New York Times BestsellerAfter twenty consecutive losing seasons for the Pittsburgh Pirates, team morale was low, the club s payroll ranked near the bottom of the sport, game attendance was down, and the city was becoming increasingly disenchanted with its team Big Data Baseball is the story of how the 2013 Pirates, mired in the longest losing streak in North American pro sports history, adopted drastic big data strategies to end the drought, make the playoffs, and turn around the franchise s fortunes Big Data Baseball is Moneyball for a new generation Award winning journalist Travis Sawchik takes you behind the scenes to expertly weave together the stories of the key figures who changed the way the Pirates played the game, revealing how a culture of collaboration and creativity flourished as whiz kid analysts worked alongside graybeard coaches to revolutionize the sport and uncover groundbreaking insights for how to win games without spending a dime From pitch framing to on field shifts, this entertaining and enlightening underdog story closely examines baseball s burgeoning big data movement and demonstrates how the millions of data points which aren t immediately visible to players and spectators, are the bit of magic that led the Pirates to finish the 2013 season in second place and brought an end to a twenty year losing streak....
|Title||:||Big Data Baseball: Math, Miracles, and the End of a 20-Year Losing Streak|
|Number of Pages||:||573 Pages|
|File Size||:||796 KB|
|Status||:||Available For Download|
|Last checked||:||21 Minutes ago!|
Big Data Baseball: Math, Miracles, and the End of a 20-Year Losing Streak Reviews
In many ways, this is a book similar to those written by Malcolm Gladwell. In 2013, the Pirates were at a "tipping point".Their GM and Manager needed to win or be fired. They, along with non-baseball playing math nerds, sought out "outliers", players who out-performed their peers in ways that other teams didn't recognize. With considerably fewer resources, the GM and Manager were confronting a "David and Goliath" battle.
I found this book to be an enjoyable read about building a successful team in baseball. You do not have to be a fan of the Pittsburgh Pirates to enjoy this book, but it certainly helps. This book offers amazing insight into the transformation of the Pirates organization from having the longest span of losing seasons in professional sports history to a viable threat in the National League. Also, the renaissance in Clint Hurdle's approach to baseball is discussed, along with his background in the sport. Whereas this book is not as transformative for baseball as Moneyball was, there is still quite a bit of information one can gain from this book. Pitch framing and defensive alignments are the two mechanisms of successfully managing a team which are excellently explained in this book.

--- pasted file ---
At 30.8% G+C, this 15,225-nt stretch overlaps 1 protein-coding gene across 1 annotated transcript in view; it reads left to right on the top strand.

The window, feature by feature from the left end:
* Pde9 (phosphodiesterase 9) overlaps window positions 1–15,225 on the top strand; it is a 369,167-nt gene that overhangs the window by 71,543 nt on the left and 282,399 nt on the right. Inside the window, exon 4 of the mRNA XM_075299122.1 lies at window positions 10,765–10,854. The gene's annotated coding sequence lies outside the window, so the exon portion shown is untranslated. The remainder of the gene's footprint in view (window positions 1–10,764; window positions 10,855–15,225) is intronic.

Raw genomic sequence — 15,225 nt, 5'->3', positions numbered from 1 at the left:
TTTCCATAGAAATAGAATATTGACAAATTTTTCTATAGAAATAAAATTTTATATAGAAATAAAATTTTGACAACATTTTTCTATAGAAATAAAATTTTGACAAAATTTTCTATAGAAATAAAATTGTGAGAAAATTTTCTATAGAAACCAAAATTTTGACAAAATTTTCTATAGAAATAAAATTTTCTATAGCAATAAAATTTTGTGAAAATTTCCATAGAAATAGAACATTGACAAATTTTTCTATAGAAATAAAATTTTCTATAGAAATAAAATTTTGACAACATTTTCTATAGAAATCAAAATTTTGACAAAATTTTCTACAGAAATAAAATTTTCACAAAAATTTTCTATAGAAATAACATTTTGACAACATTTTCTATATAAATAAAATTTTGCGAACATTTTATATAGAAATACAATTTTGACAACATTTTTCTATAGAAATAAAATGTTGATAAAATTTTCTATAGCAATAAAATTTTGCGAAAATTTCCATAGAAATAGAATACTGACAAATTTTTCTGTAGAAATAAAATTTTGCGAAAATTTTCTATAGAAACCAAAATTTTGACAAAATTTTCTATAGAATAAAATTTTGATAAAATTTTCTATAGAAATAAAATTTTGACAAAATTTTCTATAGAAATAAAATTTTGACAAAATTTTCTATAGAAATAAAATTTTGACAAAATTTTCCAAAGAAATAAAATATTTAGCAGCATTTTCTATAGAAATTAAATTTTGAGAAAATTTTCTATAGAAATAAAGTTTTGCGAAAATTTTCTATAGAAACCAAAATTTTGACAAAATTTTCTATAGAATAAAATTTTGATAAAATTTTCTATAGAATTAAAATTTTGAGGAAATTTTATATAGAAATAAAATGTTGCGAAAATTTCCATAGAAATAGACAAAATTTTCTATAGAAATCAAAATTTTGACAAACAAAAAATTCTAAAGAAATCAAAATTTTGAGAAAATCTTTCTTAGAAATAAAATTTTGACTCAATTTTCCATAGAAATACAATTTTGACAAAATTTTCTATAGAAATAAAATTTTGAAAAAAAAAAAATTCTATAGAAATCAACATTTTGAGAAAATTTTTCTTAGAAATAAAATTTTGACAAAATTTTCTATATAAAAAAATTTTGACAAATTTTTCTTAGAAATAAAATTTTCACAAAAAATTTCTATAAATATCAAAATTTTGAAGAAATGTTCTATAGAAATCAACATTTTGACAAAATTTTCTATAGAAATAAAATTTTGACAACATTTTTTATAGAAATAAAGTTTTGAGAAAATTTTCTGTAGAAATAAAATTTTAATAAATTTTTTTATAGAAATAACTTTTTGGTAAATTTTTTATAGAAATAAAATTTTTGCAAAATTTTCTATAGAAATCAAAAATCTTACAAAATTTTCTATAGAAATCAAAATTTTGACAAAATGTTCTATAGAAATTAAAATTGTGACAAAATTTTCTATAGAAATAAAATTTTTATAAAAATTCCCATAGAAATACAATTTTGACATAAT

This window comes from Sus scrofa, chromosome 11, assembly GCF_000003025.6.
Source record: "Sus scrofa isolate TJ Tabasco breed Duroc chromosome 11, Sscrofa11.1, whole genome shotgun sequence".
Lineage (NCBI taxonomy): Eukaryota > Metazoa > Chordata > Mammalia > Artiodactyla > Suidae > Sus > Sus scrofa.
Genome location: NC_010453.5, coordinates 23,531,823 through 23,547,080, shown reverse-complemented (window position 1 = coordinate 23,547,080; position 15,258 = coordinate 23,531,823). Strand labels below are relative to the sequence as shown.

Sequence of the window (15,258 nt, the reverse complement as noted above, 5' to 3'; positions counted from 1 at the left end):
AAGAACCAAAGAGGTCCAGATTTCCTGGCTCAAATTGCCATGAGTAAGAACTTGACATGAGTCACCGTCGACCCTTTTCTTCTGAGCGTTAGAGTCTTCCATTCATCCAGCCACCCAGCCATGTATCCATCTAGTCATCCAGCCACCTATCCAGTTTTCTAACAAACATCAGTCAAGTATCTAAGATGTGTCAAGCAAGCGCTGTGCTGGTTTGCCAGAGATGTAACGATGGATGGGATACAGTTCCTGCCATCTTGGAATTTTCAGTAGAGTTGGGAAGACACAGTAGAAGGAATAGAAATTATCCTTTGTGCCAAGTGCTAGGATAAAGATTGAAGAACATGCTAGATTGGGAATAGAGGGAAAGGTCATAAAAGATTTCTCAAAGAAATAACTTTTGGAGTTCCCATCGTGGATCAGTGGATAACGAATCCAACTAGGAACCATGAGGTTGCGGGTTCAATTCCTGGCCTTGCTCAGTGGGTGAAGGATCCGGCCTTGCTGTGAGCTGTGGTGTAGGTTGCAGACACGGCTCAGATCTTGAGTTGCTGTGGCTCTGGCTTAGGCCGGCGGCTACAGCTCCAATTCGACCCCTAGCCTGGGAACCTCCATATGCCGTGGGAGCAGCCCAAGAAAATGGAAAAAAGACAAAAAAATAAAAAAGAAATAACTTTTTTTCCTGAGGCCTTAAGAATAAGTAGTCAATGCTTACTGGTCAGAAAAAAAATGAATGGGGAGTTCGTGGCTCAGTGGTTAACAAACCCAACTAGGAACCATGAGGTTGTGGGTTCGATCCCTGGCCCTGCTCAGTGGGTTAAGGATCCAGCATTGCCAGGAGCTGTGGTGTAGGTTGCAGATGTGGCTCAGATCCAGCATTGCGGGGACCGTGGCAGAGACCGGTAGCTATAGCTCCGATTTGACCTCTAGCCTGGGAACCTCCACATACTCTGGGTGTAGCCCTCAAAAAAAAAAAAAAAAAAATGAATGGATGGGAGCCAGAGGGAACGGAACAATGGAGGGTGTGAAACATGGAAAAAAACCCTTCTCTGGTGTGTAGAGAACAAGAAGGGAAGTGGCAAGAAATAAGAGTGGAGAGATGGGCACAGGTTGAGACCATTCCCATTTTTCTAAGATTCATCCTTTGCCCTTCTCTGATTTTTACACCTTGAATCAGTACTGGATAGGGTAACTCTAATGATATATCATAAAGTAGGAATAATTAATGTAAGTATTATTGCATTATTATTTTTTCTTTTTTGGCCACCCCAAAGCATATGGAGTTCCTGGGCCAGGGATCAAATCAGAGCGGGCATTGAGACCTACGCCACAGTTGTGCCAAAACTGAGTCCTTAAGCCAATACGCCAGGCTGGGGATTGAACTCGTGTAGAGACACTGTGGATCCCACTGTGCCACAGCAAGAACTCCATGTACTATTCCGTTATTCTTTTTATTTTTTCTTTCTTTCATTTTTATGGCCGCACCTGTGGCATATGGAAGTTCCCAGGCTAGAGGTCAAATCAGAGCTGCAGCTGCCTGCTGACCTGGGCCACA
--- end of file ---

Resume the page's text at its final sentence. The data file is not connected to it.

I am a diehard baseball fan and was recommended the book by my team's (not the Pirates) radio announcer. Loved the book. I was not expecting a book written by a local sports journalist to be as well-written as it was, nor was I expecting to be so overwhelmed by how data has changed the game. As baseball fans, we are quick to second-guess managers and our teams, but I think this book is a good reminder that decisions for most teams are not always made by "gut," but made from mountains and mountains of data. The book tackles what could be a boring subject with a brilliant narrative, complete with character development and plot twists. But I think Sawchick nails the main thesis, which is that baseball is a constantly evolving game of cat-and-mouse. Highly recommended for any baseball fan.
This is a good book but not a great one. It does complement Money Ball in exploration of areas that the first SABR dispensation had glossed over: defense, pitch framing by catchers and pitching that could induce more groundballs.
This is a good baseball book. The author does a good job filling in the background on the team and the key players and 20 years of baseball futility. It's a very interesting read in how the team was able to remake itself similar to how Billy Bean found a competitive edge with data.
Since I was part of the original Project Scoresheet back in the 80s, which has spun off into so many different directions over the years, it was nice to read about those days again. Also interesting, of course, was Clint Hurdle's graduation from an old school baseball guy to somebody who embraces the new analytics and gets buy-ins from his staff and players, to play-off level effect. (Did I mention I hate the Pirates? Nevermind....lol) Terrific inside look at an organization that turned around a situation that had been so horrible for so long.
Sawchick presents statistics in an easily digestible fashion for the layperson. Reading this book will give you a new appreciation for the undervalued aspects of baseball. You will find yourself noticing nuances of pitch framing, pitch selection, and defensive positioning based on this in-depth narrative of the Pittsburgh Pirates and the components that turned the franchise around.